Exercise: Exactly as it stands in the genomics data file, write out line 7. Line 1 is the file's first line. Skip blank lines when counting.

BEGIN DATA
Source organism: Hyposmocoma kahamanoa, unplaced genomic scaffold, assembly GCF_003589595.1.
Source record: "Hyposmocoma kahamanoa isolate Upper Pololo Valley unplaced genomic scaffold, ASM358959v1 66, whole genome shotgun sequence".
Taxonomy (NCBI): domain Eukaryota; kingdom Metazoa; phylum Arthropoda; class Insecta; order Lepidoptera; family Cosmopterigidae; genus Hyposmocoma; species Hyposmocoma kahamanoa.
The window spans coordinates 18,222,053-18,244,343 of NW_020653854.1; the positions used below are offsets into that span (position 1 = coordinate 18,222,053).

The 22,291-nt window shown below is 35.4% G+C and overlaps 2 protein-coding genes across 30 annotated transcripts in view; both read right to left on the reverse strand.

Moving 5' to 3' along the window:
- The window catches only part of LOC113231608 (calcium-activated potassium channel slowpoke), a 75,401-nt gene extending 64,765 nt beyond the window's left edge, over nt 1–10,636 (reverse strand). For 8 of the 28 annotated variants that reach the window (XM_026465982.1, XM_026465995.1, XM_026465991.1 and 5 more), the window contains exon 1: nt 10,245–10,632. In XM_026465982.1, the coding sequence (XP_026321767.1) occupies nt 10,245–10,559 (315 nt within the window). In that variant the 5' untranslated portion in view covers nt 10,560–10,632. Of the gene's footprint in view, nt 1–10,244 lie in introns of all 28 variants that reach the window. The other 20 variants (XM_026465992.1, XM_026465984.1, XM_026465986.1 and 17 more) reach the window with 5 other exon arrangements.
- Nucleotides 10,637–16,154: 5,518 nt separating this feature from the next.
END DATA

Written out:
- The window catches only part of LOC113231608 (calcium-activated potassium channel slowpoke), a 75,401-nt gene extending 64,765 nt beyond the window's left edge, over nt 1–10,636 (reverse strand). For 8 of the 28 annotated variants that reach the window (XM_026465982.1, XM_026465995.1, XM_026465991.1 and 5 more), the window contains exon 1: nt 10,245–10,632. In XM_026465982.1, the coding sequence (XP_026321767.1) occupies nt 10,245–10,559 (315 nt within the window). In that variant the 5' untranslated portion in view covers nt 10,560–10,632. Of the gene's footprint in view, nt 1–10,244 lie in introns of all 28 variants that reach the window. The other 20 variants (XM_026465992.1, XM_026465984.1, XM_026465986.1 and 17 more) reach the window with 5 other exon arrangements.